Types of Imbalances

An imbalance in the forex market refers to the market condition when there is an imbalance between buyers and sellers, which means there are many orders of one kind: buy or sell. It implies that there are insufficient counterpoint orders.

How many types of imbalances are there?

There are only two types.

  1. Valleys and peaks (swing lows and swing highs)
  2. Continuation patterns, also known as CP

1- Valleys and peak

Valleys and Peaks are chart formations with a V shape (valleys) and an inverted V shape (peaks) that are generally reactions to earlier imbalances. The majority of the time, a swing retest will be a pullback to an imbalance level. They are the foundation of a trend.

Valleys and peaks are composed of these formations:

  • Drop-Base-Rally or Drop-Rally
  • Rally-Base-Drop or Rally-Drop

IMPORTANT: When you detect a valley, a peak, or a CP in a chart, you must recognize that the imbalance formation alone qualifies it as “potential demand” nothing more, nothing less.

Call to action

This is critical to comprehend and should be kept in mind at all times during your training.

Read more: What is trade imbalance in forex?

What are valleys and how can I locate them?

A valley is a V-shaped formation that is commonly found at the start of a bullish impulsive move. A valley is made up of three distinct features:

  • Leg in or bearish move.
  • A basing structure.
  • Leg out or bullish move.




Alternatively, the valley’s base structure can be generated by non-50 percent candlesticks and consist of merely a bearish ERC and a bullish ERC (drop/rally). The “basing candle indicator” can be used to readily identify these candles.

What are peaks and how can I locate them?

A peak is an inverted V shape formation that is very common at the origin of a bearish impulsive move. A peak is made of three features:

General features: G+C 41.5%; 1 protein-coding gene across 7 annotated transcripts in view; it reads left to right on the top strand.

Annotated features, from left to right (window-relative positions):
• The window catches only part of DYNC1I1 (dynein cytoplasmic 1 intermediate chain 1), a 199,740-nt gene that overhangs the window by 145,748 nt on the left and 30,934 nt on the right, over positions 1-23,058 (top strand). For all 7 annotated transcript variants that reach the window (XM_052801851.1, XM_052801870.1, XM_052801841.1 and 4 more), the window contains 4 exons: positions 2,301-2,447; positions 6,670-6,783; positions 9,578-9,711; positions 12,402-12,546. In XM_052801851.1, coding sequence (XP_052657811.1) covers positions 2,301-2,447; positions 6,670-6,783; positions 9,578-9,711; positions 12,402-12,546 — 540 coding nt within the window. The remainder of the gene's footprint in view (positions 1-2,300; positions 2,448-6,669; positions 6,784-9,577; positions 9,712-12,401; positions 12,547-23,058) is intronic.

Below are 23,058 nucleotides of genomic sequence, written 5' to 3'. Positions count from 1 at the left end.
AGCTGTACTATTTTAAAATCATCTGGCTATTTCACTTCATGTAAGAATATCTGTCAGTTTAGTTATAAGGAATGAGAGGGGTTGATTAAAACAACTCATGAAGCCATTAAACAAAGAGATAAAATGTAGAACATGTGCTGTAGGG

• Leg in or bullish move
  • A basing structure
  • Leg out or bearish move

Examine the graph below. We can see some peaks Rally-Base-Drop and Rally-Drop. We can see the leg up and leg down printed lower highs and lower lows. This indicates that the negative move is stronger than the bullish motion. In subsequent lectures, we will learn what to do with these peaks and valleys, as well as how trendlines can help us detect a trend and new imbalances.

For the time being, keep in mind that these dips and peaks, combined with price movement, can tell us a lot about what the market is likely to do in the short run.





2- Continuation pattern

A continuation pattern, as it is known in technical analysis, is a pattern that appears within a trend and generally indicates that the trend will continue. Unlike reversal patterns, continuation patterns indicate a momentary consolidation in the midst of a trend.

What is a continuation pattern, also known as a CP?

A continuation pattern (CP) is a market pause before the price restarts the underlying trend. This pause might be viewed as an accumulation of buy orders for longs or a dispersal of sell orders for shorts.

Investors typically pause to “gather their breath” after a large bullish impulsive move before continuing their prior actions. Similarly, after a significant price decline, the price will normally stall for a period, with traders frequently closing existing short positions to reap profits before continuing to sell. As a result of these acts, price consolidates during these pauses, producing particular patterns that we will learn to recognize.

After the price breaks out and continues in the direction of the underlying trend, the creation of the CP is deemed to be complete. Traders frequently use these formations to make judgments.

Call to action

Very important: Locating and drawing CPs can be very tricky sometimes. There are as many variations as there are colors in the light spectrum.

A Continuation Pattern is composed of these formations

  • Rally-Base-Rally


  • Drop-Base-Drop


Some of its features:

  • When trading with the trend or bouncing off of a larger timeframe, CPs are ideal.
  • When the Trendline is broken on the TF it is located on, or when a larger period is in control, the odds are low.
  • When the price has been running for a time and more than three successive Continuation Patterns have formed, the odds are low.
  • High probabilities at the start of a trend change, during probable reversals, or after a Wow move that follows the overall trend and momentum.

Call to action

What should I do if a CP looks like a valley or a peak?

There are times when price action can become very tricky to read. Don’t worry about it, because if you are struggling to read price action it will probably be for two reasons:


  1.  You are not experienced enough
  2. Price action is not clear.

Sometimes CPs will be difficult to locate and they might look like valleys or peaks (swings). When you are in doubt, consider them as a CP.

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